French President Emmanuel Macron is seen on screens as he addresses the nation about the state of the coronavirus disease (COVID-19) outbreak in France in this illustration picture, October 28, 2020.
Christian Hartmann | Reuters
LONDON — French President Emmanuel Macron on Tuesday said that Europe must preserve its “digital sovereignty,” outlining a number of steps aimed at reducing its dependence on U.S. technology giants.
Although U.S. digital platforms contributed to a “big transformation” in society following the coronavirus outbreak, there needs to be a “European solution and European sovereignty” when it comes to tech, Macron said.
“We need European financing, European solutions, European talents, European regulations,” Macron said in a conversation with Niklas Zennstrom, the Swedish billionaire who co-founded Skype.
“We have regulation … but we don’t have the equivalent of these very, very large caps,” Macron added, referring to highly valued technology companies in the U.S. like Google, Apple, Facebook and Amazon.
France’s leader outlined three requirements for Europe to achieve such a digital sovereignty strategy. They include:
- More European Union integration on things like start-up financing.
- A “digital single market” promoting privacy and tech innovation.
- European cloud and data solutions to reduce reliance on U.S. firms.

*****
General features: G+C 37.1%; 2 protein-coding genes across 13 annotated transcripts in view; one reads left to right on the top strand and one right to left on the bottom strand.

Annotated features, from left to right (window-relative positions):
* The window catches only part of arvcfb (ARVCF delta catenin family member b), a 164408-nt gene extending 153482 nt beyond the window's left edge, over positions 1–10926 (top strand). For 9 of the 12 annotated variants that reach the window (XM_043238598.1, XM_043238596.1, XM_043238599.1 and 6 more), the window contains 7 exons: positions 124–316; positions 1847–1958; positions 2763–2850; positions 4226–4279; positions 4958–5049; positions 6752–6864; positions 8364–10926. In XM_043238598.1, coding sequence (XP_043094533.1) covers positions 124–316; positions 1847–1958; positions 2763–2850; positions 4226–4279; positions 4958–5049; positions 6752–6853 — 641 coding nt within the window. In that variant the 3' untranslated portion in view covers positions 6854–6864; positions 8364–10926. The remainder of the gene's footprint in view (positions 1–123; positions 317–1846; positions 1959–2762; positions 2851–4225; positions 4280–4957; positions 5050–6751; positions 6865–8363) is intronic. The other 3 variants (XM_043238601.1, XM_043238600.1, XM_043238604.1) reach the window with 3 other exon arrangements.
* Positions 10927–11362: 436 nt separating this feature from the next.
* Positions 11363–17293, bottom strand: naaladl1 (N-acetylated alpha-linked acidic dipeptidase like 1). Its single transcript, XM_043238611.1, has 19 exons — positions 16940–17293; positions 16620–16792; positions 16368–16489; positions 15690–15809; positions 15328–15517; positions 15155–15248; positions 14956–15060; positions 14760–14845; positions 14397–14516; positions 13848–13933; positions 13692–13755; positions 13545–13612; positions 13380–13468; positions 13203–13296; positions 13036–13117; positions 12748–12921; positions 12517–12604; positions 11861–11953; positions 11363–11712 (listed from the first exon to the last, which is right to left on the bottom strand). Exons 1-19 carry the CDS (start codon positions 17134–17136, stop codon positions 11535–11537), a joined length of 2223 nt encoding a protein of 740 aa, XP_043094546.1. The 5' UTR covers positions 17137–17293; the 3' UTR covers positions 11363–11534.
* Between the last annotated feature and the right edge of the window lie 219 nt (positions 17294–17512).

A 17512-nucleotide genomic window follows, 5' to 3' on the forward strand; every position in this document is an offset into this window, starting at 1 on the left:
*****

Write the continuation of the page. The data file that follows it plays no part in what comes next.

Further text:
Digital sovereignty has become an integral concept in the EU’s bid to become a global tech powerhouse, fighting back against the dominance of large American tech companies.
The bloc is soon set to unveil groundbreaking new rules governing digital markets and services which could hold significant consequences for U.S. giants like Google and Facebook.
Meanwhile, the European Commission, Germany and France are working on an initiative aimed at reducing reliance on U.S. and Chinese cloud giants. Called Gaia-X, the project aims to develop a new framework for data infrastructure in Europe — essentially blueprints for a future European cloud provider.
Atomico, Zennstrom’s venture capital firm, released a report Tuesday showing that Europe’s tech sector was on track to win more than $41 billion of start-up investment in 2020. It also highlighted challenges around raising growth funding and making tech more diverse.